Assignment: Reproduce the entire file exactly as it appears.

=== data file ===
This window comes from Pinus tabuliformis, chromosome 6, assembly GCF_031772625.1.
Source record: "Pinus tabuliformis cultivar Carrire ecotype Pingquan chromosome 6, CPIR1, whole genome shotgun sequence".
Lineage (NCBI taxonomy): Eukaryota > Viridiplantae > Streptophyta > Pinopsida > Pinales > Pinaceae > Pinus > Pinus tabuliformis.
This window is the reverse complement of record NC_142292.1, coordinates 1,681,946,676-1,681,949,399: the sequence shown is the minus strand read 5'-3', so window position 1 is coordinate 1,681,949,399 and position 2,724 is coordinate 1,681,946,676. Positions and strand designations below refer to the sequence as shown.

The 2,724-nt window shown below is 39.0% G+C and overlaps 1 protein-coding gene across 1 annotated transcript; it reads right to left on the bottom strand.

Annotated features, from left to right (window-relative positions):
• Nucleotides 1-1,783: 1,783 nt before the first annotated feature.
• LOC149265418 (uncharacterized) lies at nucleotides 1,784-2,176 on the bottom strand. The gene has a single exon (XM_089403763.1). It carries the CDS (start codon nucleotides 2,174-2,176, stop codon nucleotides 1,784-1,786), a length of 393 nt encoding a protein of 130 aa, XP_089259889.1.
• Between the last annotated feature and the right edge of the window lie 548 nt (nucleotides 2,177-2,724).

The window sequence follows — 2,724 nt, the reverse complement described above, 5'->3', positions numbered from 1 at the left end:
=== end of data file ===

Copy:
This window comes from Pinus tabuliformis, chromosome 6, assembly GCF_031772625.1.
Source record: "Pinus tabuliformis cultivar Carrire ecotype Pingquan chromosome 6, CPIR1, whole genome shotgun sequence".
Lineage (NCBI taxonomy): Eukaryota > Viridiplantae > Streptophyta > Pinopsida > Pinales > Pinaceae > Pinus > Pinus tabuliformis.
This window is the reverse complement of record NC_142292.1, coordinates 1,681,946,676-1,681,949,399: the sequence shown is the minus strand read 5'-3', so window position 1 is coordinate 1,681,949,399 and position 2,724 is coordinate 1,681,946,676. Positions and strand designations below refer to the sequence as shown.

The 2,724-nt window shown below is 39.0% G+C and overlaps 1 protein-coding gene across 1 annotated transcript; it reads right to left on the bottom strand.

Annotated features, from left to right (window-relative positions):
• Nucleotides 1-1,783: 1,783 nt before the first annotated feature.
• LOC149265418 (uncharacterized) lies at nucleotides 1,784-2,176 on the bottom strand. The gene has a single exon (XM_089403763.1). It carries the CDS (start codon nucleotides 2,174-2,176, stop codon nucleotides 1,784-1,786), a length of 393 nt encoding a protein of 130 aa, XP_089259889.1.
• Between the last annotated feature and the right edge of the window lie 548 nt (nucleotides 2,177-2,724).

The window sequence follows — 2,724 nt, the reverse complement described above, 5'->3', positions numbered from 1 at the left end: